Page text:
I have three sides with 8 foot privacy fencing, and the back is 8 ft chain link. The height of the fence needs to match the motivation of the dog... when the squirrels and dogs are out - I think I need a much taller fence. Shelties can levitate ya know...

My favorite fence picture - nosy boy checkin' on the neighbors.
http://www.goodpaws.org/forum/galler..._282_41367.jpg
great pic

we have 6' privacy on three sides and 4' chain link between my neighbor's yard and mine.
Happy the escape artist after finding a hole where there was significant rotting, then made his own holes.

The foster Catahoula climbed the chain link into the neighbor's yard- but came back when I called him.... which is when I saw the climbing

The shelties have not attempted to leave the yard- good dogs
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  #16  
Old Apr 17, 2012, 09:48 PM
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rosesandlace rosesandlace is offline
 
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Originally Posted by corbinam View Post
I think this is a VERY important point. I think that my dogs, if motivated (separation anxiety, boredom, external stimuli), could get through the majority of fences whether by climbing it, digging under it, eating through it, etc...

But, they are never presented with the opportunity. When they are outside they are kept busy. They are either playing with me, relaxing with me, or going to the bathroom. If they are doing none of those things, they're inside.
We have 4 ft fencing - wood on two sides and wire on two sides ... plus we have a gated entry to the patio for half the year. Like you ... we are always outside with our Shelties when they are out. You just never know what strays can come into your yard and cause a comotion ... as well as the possibility of rabid raccoons or squirrels hopping over the fences (there is an overpopulation of the former here and they have been known to be rabid).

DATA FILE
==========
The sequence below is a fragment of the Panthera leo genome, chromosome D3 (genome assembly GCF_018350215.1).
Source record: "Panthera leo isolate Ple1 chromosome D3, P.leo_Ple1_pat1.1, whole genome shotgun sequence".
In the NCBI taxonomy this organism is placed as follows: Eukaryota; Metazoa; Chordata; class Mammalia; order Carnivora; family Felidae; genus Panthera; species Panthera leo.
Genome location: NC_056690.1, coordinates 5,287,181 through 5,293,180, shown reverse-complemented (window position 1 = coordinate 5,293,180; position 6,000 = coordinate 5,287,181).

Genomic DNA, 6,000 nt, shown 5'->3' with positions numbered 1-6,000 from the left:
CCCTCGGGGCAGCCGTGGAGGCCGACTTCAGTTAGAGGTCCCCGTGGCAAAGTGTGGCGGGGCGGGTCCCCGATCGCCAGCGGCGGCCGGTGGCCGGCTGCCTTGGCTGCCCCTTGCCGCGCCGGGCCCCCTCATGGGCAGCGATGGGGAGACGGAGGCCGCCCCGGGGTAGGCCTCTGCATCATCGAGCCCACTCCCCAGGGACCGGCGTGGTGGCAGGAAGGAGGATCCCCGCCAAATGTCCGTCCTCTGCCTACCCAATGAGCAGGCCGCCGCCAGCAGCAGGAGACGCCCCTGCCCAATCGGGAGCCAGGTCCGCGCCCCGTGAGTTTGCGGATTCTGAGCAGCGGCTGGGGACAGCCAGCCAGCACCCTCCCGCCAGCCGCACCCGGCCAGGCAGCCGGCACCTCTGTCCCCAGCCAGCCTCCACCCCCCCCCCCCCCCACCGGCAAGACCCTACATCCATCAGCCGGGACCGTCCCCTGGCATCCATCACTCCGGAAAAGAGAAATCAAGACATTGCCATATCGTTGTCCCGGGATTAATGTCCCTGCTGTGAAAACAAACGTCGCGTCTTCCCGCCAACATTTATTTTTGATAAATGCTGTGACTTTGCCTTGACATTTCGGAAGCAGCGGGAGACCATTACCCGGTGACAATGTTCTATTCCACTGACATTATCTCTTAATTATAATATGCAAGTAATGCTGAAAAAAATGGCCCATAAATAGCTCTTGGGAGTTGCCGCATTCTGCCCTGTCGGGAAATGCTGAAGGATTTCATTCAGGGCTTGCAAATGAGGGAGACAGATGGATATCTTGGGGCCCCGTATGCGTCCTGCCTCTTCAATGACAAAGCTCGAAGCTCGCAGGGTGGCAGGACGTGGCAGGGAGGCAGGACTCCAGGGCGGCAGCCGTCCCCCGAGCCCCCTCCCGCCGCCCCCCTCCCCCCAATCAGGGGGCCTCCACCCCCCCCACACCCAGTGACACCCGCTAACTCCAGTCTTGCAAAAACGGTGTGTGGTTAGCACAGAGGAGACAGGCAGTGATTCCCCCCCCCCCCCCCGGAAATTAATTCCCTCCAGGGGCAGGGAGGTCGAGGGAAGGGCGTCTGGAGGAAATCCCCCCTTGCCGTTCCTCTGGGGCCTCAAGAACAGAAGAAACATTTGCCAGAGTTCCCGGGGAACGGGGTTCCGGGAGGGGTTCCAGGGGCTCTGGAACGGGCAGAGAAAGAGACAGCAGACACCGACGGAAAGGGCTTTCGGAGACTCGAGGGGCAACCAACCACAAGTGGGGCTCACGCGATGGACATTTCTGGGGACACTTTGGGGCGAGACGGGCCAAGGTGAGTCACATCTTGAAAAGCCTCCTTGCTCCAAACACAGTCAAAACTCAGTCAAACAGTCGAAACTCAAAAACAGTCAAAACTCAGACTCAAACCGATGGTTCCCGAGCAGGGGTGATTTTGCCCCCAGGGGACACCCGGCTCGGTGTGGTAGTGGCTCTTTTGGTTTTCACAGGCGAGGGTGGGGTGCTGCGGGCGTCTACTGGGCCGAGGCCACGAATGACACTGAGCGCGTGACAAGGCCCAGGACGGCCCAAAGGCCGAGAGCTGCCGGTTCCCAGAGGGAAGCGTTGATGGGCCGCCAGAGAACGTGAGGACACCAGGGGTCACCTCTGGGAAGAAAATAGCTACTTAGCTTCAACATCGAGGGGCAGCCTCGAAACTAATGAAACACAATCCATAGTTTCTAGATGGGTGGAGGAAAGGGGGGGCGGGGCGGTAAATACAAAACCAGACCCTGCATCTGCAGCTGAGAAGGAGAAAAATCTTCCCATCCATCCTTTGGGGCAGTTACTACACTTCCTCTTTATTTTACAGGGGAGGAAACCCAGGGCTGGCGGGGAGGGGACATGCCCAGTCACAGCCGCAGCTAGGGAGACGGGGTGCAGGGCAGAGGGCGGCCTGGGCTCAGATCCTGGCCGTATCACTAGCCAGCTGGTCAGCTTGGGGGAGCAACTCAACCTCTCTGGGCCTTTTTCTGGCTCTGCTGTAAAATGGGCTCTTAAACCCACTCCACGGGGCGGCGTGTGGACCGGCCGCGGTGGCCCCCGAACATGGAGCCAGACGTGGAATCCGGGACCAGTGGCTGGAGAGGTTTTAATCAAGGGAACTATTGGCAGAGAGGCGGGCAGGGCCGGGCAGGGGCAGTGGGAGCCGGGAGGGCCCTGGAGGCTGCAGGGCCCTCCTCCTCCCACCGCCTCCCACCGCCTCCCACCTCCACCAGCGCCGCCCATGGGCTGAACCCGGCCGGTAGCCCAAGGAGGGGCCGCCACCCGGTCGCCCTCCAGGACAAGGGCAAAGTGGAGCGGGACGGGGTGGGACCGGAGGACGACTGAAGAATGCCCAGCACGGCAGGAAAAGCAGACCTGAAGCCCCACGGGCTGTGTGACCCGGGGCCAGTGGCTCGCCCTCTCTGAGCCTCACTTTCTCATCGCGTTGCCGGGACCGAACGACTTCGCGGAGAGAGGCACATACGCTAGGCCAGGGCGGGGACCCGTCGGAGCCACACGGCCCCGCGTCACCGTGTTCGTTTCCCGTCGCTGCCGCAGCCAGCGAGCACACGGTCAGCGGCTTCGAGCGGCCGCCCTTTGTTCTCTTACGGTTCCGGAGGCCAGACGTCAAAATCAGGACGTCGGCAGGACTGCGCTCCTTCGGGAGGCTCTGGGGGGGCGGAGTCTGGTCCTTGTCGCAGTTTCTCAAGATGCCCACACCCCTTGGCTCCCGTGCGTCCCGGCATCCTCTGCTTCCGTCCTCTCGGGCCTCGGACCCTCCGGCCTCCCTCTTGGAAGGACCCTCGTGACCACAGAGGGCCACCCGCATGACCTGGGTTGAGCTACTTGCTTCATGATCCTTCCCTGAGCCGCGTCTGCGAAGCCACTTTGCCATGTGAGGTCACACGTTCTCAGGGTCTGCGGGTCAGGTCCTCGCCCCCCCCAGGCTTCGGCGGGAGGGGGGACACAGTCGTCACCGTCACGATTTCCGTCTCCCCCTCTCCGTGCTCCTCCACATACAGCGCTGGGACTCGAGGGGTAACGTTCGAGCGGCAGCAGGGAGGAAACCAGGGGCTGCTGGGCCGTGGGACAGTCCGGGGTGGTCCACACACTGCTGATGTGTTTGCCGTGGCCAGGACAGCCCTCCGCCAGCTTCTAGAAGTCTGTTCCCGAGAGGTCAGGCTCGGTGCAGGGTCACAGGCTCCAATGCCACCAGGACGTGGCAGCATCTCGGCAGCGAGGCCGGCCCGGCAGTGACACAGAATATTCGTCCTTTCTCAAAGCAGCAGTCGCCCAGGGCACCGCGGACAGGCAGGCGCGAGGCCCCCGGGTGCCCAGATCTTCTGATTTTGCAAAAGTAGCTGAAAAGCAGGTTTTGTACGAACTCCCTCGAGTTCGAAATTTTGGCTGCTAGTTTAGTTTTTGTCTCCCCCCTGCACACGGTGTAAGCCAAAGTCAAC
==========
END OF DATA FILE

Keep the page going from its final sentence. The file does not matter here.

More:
Even our breeder is nervous of leaving puppies out in a small fenced area unattended as she witnessed a crow attack a kitten in her neighbours yard a few years ago.
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  #17  
Old Apr 17, 2012, 10:06 PM
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Quote:
Originally Posted by corbinam View Post
I think this is a VERY important point. I think that my dogs, if motivated (separation anxiety, boredom, external stimuli), could get through the majority of fences whether by climbing it, digging under it, eating through it, etc...

But, they are never presented with the opportunity. When they are outside they are kept busy. They are either playing with me, relaxing with me, or going to the bathroom. If they are doing none of those things, they're inside.
I agree. Mine are never left out alone either, except in the fenced pen for a few minutes while I vacuum. (Which the tumbleweeds in my house will tell you is not much )
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  #18  
Old Apr 20, 2012, 02:56 PM
NHAnimator NHAnimator is offline
 
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Many thanks to all of the repliers. I will take it all into account as we move forward.